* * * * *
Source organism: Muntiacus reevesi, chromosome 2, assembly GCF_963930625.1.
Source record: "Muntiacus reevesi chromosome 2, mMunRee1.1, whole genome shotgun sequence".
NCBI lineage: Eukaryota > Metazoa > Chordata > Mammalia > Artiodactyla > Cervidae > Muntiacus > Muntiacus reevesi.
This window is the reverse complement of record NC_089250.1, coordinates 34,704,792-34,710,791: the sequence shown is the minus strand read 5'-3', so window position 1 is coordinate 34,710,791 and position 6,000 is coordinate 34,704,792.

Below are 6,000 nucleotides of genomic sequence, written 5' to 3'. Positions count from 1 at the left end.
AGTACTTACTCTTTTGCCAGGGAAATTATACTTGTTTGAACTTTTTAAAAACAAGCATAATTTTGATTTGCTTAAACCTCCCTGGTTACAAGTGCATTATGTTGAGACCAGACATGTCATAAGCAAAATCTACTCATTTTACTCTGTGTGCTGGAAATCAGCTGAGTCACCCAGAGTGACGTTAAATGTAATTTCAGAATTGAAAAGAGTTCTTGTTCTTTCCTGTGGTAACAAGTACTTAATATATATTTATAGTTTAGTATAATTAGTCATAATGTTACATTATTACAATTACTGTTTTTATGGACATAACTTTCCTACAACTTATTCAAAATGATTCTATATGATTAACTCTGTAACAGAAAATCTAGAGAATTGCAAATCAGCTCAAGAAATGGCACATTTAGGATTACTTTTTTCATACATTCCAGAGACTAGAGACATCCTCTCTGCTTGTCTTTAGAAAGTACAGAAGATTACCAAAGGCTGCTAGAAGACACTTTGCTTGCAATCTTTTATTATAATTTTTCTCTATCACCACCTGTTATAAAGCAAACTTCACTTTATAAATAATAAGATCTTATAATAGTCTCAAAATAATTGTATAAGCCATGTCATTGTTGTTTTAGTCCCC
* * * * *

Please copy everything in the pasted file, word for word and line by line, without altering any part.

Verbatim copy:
Source organism: Muntiacus reevesi, chromosome 2, assembly GCF_963930625.1.
Source record: "Muntiacus reevesi chromosome 2, mMunRee1.1, whole genome shotgun sequence".
NCBI lineage: Eukaryota > Metazoa > Chordata > Mammalia > Artiodactyla > Cervidae > Muntiacus > Muntiacus reevesi.
This window is the reverse complement of record NC_089250.1, coordinates 34,704,792-34,710,791: the sequence shown is the minus strand read 5'-3', so window position 1 is coordinate 34,710,791 and position 6,000 is coordinate 34,704,792.

Below are 6,000 nucleotides of genomic sequence, written 5' to 3'. Positions count from 1 at the left end.
AGTACTTACTCTTTTGCCAGGGAAATTATACTTGTTTGAACTTTTTAAAAACAAGCATAATTTTGATTTGCTTAAACCTCCCTGGTTACAAGTGCATTATGTTGAGACCAGACATGTCATAAGCAAAATCTACTCATTTTACTCTGTGTGCTGGAAATCAGCTGAGTCACCCAGAGTGACGTTAAATGTAATTTCAGAATTGAAAAGAGTTCTTGTTCTTTCCTGTGGTAACAAGTACTTAATATATATTTATAGTTTAGTATAATTAGTCATAATGTTACATTATTACAATTACTGTTTTTATGGACATAACTTTCCTACAACTTATTCAAAATGATTCTATATGATTAACTCTGTAACAGAAAATCTAGAGAATTGCAAATCAGCTCAAGAAATGGCACATTTAGGATTACTTTTTTCATACATTCCAGAGACTAGAGACATCCTCTCTGCTTGTCTTTAGAAAGTACAGAAGATTACCAAAGGCTGCTAGAAGACACTTTGCTTGCAATCTTTTATTATAATTTTTCTCTATCACCACCTGTTATAAAGCAAACTTCACTTTATAAATAATAAGATCTTATAATAGTCTCAAAATAATTGTATAAGCCATGTCATTGTTGTTTTAGTCCCC